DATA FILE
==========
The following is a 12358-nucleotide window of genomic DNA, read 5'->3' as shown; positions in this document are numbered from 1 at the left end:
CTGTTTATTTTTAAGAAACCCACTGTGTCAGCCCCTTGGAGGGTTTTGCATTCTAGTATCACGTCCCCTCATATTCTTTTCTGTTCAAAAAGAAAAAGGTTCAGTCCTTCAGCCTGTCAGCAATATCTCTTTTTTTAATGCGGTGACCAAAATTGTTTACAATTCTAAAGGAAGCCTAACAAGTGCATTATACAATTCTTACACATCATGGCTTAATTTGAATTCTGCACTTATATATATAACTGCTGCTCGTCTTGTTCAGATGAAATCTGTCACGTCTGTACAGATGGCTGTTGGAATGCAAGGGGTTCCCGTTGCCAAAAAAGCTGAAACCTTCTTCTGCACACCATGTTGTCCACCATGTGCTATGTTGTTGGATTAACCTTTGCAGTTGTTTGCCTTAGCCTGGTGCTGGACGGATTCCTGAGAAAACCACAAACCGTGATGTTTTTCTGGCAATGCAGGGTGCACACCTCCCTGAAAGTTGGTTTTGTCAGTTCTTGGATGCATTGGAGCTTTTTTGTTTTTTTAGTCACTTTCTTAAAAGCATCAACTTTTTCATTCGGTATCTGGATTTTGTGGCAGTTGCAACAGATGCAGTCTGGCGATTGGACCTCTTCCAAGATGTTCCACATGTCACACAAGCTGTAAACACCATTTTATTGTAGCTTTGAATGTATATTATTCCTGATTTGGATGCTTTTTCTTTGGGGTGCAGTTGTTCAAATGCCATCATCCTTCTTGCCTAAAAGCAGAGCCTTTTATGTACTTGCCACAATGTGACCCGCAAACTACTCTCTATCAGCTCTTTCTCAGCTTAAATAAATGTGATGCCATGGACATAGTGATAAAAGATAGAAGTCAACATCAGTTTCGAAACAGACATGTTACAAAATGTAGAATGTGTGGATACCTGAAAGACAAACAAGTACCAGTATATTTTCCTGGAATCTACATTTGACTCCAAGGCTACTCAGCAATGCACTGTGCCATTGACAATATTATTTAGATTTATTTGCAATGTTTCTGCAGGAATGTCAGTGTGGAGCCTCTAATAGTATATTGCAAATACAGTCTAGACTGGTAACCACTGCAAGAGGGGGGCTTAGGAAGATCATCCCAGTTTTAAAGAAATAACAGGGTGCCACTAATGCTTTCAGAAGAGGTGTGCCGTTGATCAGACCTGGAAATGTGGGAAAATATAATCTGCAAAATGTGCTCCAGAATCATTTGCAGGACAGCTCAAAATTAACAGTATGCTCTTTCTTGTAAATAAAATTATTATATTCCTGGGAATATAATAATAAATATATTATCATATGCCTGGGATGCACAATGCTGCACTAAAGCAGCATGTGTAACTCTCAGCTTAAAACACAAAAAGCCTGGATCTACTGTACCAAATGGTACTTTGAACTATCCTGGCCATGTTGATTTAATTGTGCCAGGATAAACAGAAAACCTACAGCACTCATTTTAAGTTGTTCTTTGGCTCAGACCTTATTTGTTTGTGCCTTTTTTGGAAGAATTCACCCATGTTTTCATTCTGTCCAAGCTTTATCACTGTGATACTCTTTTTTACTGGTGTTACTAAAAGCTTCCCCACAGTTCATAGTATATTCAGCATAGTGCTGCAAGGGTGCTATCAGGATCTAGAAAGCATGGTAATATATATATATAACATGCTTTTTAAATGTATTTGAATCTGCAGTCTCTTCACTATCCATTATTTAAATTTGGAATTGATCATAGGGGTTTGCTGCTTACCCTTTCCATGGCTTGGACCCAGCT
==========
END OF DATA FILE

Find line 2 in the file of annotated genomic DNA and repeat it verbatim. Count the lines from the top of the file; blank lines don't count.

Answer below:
CTGTTTATTTTTAAGAAACCCACTGTGTCAGCCCCTTGGAGGGTTTTGCATTCTAGTATCACGTCCCCTCATATTCTTTTCTGTTCAAAAAGAAAAAGGTTCAGTCCTTCAGCCTGTCAGCAATATCTCTTTTTTTAATGCGGTGACCAAAATTGTTTACAATTCTAAAGGAAGCCTAACAAGTGCATTATACAATTCTTACACATCATGGCTTAATTTGAATTCTGCACTTATATATATAACTGCTGCTCGTCTTGTTCAGATGAAATCTGTCACGTCTGTACAGATGGCTGTTGGAATGCAAGGGGTTCCCGTTGCCAAAAAAGCTGAAACCTTCTTCTGCACACCATGTTGTCCACCATGTGCTATGTTGTTGGATTAACCTTTGCAGTTGTTTGCCTTAGCCTGGTGCTGGACGGATTCCTGAGAAAACCACAAACCGTGATGTTTTTCTGGCAATGCAGGGTGCACACCTCCCTGAAAGTTGGTTTTGTCAGTTCTTGGATGCATTGGAGCTTTTTTGTTTTTTTAGTCACTTTCTTAAAAGCATCAACTTTTTCATTCGGTATCTGGATTTTGTGGCAGTTGCAACAGATGCAGTCTGGCGATTGGACCTCTTCCAAGATGTTCCACATGTCACACAAGCTGTAAACACCATTTTATTGTAGCTTTGAATGTATATTATTCCTGATTTGGATGCTTTTTCTTTGGGGTGCAGTTGTTCAAATGCCATCATCCTTCTTGCCTAAAAGCAGAGCCTTTTATGTACTTGCCACAATGTGACCCGCAAACTACTCTCTATCAGCTCTTTCTCAGCTTAAATAAATGTGATGCCATGGACATAGTGATAAAAGATAGAAGTCAACATCAGTTTCGAAACAGACATGTTACAAAATGTAGAATGTGTGGATACCTGAAAGACAAACAAGTACCAGTATATTTTCCTGGAATCTACATTTGACTCCAAGGCTACTCAGCAATGCACTGTGCCATTGACAATATTATTTAGATTTATTTGCAATGTTTCTGCAGGAATGTCAGTGTGGAGCCTCTAATAGTATATTGCAAATACAGTCTAGACTGGTAACCACTGCAAGAGGGGGGCTTAGGAAGATCATCCCAGTTTTAAAGAAATAACAGGGTGCCACTAATGCTTTCAGAAGAGGTGTGCCGTTGATCAGACCTGGAAATGTGGGAAAATATAATCTGCAAAATGTGCTCCAGAATCATTTGCAGGACAGCTCAAAATTAACAGTATGCTCTTTCTTGTAAATAAAATTATTATATTCCTGGGAATATAATAATAAATATATTATCATATGCCTGGGATGCACAATGCTGCACTAAAGCAGCATGTGTAACTCTCAGCTTAAAACACAAAAAGCCTGGATCTACTGTACCAAATGGTACTTTGAACTATCCTGGCCATGTTGATTTAATTGTGCCAGGATAAACAGAAAACCTACAGCACTCATTTTAAGTTGTTCTTTGGCTCAGACCTTATTTGTTTGTGCCTTTTTTGGAAGAATTCACCCATGTTTTCATTCTGTCCAAGCTTTATCACTGTGATACTCTTTTTTACTGGTGTTACTAAAAGCTTCCCCACAGTTCATAGTATATTCAGCATAGTGCTGCAAGGGTGCTATCAGGATCTAGAAAGCATGGTAATATATATATATAACATGCTTTTTAAATGTATTTGAATCTGCAGTCTCTTCACTATCCATTATTTAAATTTGGAATTGATCATAGGGGTTTGCTGCTTACCCTTTCCATGGCTTGGACCCAGCT